Buddhism has become part of a broader soft power rivalry between China and India for greater influence in Asia.
Iraq’s Yezidis are trapped amidst the rivalries all around them.
Tibet is at the very heart of the Sino-Indian disputation over territorial sovereignty and much else over the last six decades.
The denial of democratic opportunities, the rise of successful violent movements, and the shifting regional and Islamist contexts make it likely that the coming period of Islamist politics will be dominated by non–Muslim Brotherhood organizations.
While Iran’s foreign policy writ large exists mostly beyond the confines of confessionalism, this much is clear: as Iran’s neighborhood has become more sectarian, so has its behavior.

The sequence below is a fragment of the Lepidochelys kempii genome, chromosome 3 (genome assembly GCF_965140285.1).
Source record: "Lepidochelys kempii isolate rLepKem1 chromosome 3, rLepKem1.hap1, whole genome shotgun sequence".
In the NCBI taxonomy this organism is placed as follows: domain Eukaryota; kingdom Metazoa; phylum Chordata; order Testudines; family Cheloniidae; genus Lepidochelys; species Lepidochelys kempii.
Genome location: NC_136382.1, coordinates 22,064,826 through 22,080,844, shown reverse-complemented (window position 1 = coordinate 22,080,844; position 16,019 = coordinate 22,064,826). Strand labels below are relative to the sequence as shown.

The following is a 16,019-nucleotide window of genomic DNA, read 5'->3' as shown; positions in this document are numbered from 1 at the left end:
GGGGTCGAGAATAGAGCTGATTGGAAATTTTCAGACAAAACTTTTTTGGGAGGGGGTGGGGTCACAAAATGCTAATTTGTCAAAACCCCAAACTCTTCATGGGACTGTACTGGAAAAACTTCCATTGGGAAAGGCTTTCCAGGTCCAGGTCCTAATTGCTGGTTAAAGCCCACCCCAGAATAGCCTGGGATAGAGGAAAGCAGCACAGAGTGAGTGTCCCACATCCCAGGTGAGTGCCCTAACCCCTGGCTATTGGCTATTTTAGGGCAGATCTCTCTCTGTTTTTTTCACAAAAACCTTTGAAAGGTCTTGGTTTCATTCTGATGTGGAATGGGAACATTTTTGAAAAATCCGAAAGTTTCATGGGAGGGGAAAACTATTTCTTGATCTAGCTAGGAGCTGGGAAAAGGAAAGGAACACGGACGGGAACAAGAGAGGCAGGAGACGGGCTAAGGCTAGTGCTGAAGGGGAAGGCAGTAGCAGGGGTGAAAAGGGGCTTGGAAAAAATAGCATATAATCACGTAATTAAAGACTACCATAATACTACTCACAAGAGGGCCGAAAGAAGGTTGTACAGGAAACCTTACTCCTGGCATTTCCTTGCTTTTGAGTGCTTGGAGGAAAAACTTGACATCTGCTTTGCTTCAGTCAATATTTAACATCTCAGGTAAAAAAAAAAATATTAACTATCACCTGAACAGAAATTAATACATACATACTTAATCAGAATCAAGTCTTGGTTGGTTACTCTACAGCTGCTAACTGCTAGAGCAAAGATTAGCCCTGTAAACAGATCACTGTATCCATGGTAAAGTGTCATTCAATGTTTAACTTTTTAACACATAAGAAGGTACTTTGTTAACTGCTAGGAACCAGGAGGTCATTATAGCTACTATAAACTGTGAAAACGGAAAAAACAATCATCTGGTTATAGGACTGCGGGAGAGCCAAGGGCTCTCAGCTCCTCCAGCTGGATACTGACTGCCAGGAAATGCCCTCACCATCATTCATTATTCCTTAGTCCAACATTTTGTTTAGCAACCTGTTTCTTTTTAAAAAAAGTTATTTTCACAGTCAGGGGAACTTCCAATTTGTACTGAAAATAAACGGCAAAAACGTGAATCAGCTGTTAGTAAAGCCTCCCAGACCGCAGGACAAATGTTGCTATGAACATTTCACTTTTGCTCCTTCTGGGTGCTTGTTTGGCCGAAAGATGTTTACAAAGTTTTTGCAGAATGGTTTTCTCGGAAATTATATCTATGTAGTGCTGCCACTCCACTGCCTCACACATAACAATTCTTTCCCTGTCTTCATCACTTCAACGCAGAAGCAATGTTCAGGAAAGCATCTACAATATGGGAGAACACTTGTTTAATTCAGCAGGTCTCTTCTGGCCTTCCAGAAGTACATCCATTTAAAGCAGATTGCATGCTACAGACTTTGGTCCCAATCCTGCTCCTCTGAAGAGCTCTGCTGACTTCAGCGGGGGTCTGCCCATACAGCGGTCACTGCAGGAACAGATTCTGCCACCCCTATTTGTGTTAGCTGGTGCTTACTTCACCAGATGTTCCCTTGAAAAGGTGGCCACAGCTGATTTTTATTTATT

In the wake of the Arab Spring, newer media and older forms (such as the daily newspaper) have gradually made it easier for Middle East countries to participate in public debates from a variety of ideological perspectives.
Hizb al-Nour is not an Islamist party, at least in its current form; for Salafis, politics is just a means to an end—a way to protect and reinforce their religious movement.
Arguments for “purification” through “nationalization” are redundant in the case of Indian Muslims. They have always looked to local sites and the land of their saints as their holy land.
“Madkhali” Salafists in Libya are active in the battle against the Islamic State, and in factional conflicts.
Parliament has moved on church-building in Egypt, but it is unlikely to be enough.